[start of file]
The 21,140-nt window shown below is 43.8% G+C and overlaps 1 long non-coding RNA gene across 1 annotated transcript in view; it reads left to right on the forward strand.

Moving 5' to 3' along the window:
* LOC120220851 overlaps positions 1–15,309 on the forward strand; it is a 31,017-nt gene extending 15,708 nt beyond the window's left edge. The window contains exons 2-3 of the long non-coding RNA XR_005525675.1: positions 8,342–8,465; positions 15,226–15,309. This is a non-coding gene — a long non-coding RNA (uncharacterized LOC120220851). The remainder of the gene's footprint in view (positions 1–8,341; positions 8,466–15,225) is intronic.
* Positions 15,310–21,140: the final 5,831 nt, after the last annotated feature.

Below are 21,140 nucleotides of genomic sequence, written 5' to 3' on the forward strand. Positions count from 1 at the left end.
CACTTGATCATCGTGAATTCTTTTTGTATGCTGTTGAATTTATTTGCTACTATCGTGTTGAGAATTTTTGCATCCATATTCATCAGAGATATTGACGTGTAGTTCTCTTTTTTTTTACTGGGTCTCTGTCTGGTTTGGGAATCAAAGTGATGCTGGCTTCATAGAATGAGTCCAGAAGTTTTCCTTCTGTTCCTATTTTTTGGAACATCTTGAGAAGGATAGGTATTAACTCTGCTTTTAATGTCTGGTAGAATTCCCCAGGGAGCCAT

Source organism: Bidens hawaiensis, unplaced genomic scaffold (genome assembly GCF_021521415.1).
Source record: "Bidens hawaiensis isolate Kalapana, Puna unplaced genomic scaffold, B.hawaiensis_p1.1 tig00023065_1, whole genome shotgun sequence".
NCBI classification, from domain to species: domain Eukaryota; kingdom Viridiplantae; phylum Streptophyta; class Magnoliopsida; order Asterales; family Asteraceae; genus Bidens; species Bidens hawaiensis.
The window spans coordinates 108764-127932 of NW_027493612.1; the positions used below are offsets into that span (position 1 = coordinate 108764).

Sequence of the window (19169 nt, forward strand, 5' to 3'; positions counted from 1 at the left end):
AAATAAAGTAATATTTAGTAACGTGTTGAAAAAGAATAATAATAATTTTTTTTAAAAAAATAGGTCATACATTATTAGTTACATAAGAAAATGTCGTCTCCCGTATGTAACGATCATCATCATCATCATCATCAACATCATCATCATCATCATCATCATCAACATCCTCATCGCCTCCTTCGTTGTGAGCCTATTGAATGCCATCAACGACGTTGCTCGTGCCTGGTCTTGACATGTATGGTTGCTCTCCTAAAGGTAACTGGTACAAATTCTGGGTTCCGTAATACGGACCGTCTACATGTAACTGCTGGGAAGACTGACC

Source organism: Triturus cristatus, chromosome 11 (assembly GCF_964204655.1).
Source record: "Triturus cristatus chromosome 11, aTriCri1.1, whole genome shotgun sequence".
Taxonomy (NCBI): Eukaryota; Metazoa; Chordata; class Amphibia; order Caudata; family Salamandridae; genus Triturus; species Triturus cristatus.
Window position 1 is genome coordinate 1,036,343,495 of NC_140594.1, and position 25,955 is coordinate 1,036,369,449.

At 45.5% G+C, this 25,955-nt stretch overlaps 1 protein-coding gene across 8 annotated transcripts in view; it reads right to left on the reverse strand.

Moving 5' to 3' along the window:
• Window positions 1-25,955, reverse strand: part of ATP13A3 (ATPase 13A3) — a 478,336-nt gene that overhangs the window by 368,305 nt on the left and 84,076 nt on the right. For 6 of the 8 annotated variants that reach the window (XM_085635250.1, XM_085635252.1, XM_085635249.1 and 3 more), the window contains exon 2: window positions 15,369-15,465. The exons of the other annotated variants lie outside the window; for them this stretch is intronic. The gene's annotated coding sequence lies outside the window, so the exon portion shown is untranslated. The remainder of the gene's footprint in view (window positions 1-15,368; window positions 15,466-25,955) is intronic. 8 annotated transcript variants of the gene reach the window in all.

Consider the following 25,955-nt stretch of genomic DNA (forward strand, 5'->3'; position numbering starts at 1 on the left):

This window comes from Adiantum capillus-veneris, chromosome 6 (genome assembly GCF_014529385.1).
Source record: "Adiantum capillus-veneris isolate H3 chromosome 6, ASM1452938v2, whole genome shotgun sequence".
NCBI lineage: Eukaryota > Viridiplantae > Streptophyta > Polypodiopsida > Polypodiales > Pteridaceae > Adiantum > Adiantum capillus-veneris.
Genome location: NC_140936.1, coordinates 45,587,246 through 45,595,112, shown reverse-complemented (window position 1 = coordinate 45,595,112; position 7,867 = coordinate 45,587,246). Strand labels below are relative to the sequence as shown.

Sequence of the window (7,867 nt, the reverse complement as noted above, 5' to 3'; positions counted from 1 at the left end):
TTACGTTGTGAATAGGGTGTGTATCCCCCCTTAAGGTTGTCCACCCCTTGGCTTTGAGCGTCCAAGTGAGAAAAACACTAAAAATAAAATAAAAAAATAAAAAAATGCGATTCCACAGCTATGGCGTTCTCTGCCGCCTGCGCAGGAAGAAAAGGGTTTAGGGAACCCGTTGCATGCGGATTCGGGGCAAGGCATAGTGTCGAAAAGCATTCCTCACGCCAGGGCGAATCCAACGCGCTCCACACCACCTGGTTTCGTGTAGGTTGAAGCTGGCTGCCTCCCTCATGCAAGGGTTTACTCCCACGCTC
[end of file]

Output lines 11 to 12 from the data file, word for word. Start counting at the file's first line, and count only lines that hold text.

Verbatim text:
Sequence of the window (19169 nt, forward strand, 5' to 3'; positions counted from 1 at the left end):
AAATAAAGTAATATTTAGTAACGTGTTGAAAAAGAATAATAATAATTTTTTTTAAAAAAATAGGTCATACATTATTAGTTACATAAGAAAATGTCGTCTCCCGTATGTAACGATCATCATCATCATCATCATCAACATCATCATCATCATCATCATCATCAACATCCTCATCGCCTCCTTCGTTGTGAGCCTATTGAATGCCATCAACGACGTTGCTCGTGCCTGGTCTTGACATGTATGGTTGCTCTCCTAAAGGTAACTGGTACAAATTCTGGGTTCCGTAATACGGACCGTCTACATGTAACTGCTGGGAAGACTGACC